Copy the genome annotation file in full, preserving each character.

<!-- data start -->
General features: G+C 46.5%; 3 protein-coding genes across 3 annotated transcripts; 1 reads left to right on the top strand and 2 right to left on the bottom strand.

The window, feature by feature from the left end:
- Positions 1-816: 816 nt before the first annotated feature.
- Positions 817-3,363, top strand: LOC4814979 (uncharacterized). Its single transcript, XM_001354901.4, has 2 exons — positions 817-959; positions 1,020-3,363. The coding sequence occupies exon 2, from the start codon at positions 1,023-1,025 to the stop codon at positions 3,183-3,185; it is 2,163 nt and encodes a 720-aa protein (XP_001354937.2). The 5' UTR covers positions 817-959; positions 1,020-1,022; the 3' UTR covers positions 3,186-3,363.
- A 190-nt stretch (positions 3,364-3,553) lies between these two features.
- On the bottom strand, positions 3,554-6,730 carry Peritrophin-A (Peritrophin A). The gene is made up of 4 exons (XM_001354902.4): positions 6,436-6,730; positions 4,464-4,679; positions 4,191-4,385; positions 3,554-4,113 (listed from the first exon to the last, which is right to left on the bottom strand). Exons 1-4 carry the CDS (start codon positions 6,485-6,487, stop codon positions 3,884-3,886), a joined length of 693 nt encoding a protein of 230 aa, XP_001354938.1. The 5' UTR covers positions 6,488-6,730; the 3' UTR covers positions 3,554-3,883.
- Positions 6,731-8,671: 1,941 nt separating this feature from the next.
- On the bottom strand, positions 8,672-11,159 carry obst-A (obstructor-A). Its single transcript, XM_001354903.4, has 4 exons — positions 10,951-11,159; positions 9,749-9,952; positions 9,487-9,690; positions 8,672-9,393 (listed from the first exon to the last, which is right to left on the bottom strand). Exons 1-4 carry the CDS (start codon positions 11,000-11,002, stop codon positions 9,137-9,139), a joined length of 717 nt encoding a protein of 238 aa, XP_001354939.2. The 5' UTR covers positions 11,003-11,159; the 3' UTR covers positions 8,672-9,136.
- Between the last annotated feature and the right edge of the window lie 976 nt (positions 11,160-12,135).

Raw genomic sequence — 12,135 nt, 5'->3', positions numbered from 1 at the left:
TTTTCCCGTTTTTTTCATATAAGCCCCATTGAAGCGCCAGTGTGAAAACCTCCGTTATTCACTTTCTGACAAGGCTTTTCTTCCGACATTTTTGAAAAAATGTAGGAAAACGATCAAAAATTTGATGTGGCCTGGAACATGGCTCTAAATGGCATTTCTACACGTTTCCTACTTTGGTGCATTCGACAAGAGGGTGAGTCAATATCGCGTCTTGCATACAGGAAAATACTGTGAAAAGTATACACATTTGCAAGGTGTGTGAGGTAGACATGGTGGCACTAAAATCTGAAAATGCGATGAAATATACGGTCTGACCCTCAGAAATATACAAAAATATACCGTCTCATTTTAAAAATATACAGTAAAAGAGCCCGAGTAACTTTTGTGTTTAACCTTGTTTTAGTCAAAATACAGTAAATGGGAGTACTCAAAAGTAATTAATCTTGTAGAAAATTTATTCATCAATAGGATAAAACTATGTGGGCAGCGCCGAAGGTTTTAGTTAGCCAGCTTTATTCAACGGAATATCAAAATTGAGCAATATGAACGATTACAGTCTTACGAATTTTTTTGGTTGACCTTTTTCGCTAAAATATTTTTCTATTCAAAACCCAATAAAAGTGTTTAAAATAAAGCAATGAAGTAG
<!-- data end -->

General features: G+C 46.5%; 3 protein-coding genes across 3 annotated transcripts; 1 reads left to right on the top strand and 2 right to left on the bottom strand.

The window, feature by feature from the left end:
- Positions 1-816: 816 nt before the first annotated feature.
- Positions 817-3,363, top strand: LOC4814979 (uncharacterized). Its single transcript, XM_001354901.4, has 2 exons — positions 817-959; positions 1,020-3,363. The coding sequence occupies exon 2, from the start codon at positions 1,023-1,025 to the stop codon at positions 3,183-3,185; it is 2,163 nt and encodes a 720-aa protein (XP_001354937.2). The 5' UTR covers positions 817-959; positions 1,020-1,022; the 3' UTR covers positions 3,186-3,363.
- A 190-nt stretch (positions 3,364-3,553) lies between these two features.
- On the bottom strand, positions 3,554-6,730 carry Peritrophin-A (Peritrophin A). The gene is made up of 4 exons (XM_001354902.4): positions 6,436-6,730; positions 4,464-4,679; positions 4,191-4,385; positions 3,554-4,113 (listed from the first exon to the last, which is right to left on the bottom strand). Exons 1-4 carry the CDS (start codon positions 6,485-6,487, stop codon positions 3,884-3,886), a joined length of 693 nt encoding a protein of 230 aa, XP_001354938.1. The 5' UTR covers positions 6,488-6,730; the 3' UTR covers positions 3,554-3,883.
- Positions 6,731-8,671: 1,941 nt separating this feature from the next.
- On the bottom strand, positions 8,672-11,159 carry obst-A (obstructor-A). Its single transcript, XM_001354903.4, has 4 exons — positions 10,951-11,159; positions 9,749-9,952; positions 9,487-9,690; positions 8,672-9,393 (listed from the first exon to the last, which is right to left on the bottom strand). Exons 1-4 carry the CDS (start codon positions 11,000-11,002, stop codon positions 9,137-9,139), a joined length of 717 nt encoding a protein of 238 aa, XP_001354939.2. The 5' UTR covers positions 11,003-11,159; the 3' UTR covers positions 8,672-9,136.
- Between the last annotated feature and the right edge of the window lie 976 nt (positions 11,160-12,135).

Raw genomic sequence — 12,135 nt, 5'->3', positions numbered from 1 at the left:
TTTTCCCGTTTTTTTCATATAAGCCCCATTGAAGCGCCAGTGTGAAAACCTCCGTTATTCACTTTCTGACAAGGCTTTTCTTCCGACATTTTTGAAAAAATGTAGGAAAACGATCAAAAATTTGATGTGGCCTGGAACATGGCTCTAAATGGCATTTCTACACGTTTCCTACTTTGGTGCATTCGACAAGAGGGTGAGTCAATATCGCGTCTTGCATACAGGAAAATACTGTGAAAAGTATACACATTTGCAAGGTGTGTGAGGTAGACATGGTGGCACTAAAATCTGAAAATGCGATGAAATATACGGTCTGACCCTCAGAAATATACAAAAATATACCGTCTCATTTTAAAAATATACAGTAAAAGAGCCCGAGTAACTTTTGTGTTTAACCTTGTTTTAGTCAAAATACAGTAAATGGGAGTACTCAAAAGTAATTAATCTTGTAGAAAATTTATTCATCAATAGGATAAAACTATGTGGGCAGCGCCGAAGGTTTTAGTTAGCCAGCTTTATTCAACGGAATATCAAAATTGAGCAATATGAACGATTACAGTCTTACGAATTTTTTTGGTTGACCTTTTTCGCTAAAATATTTTTCTATTCAAAACCCAATAAAAGTGTTTAAAATAAAGCAATGAAGTAG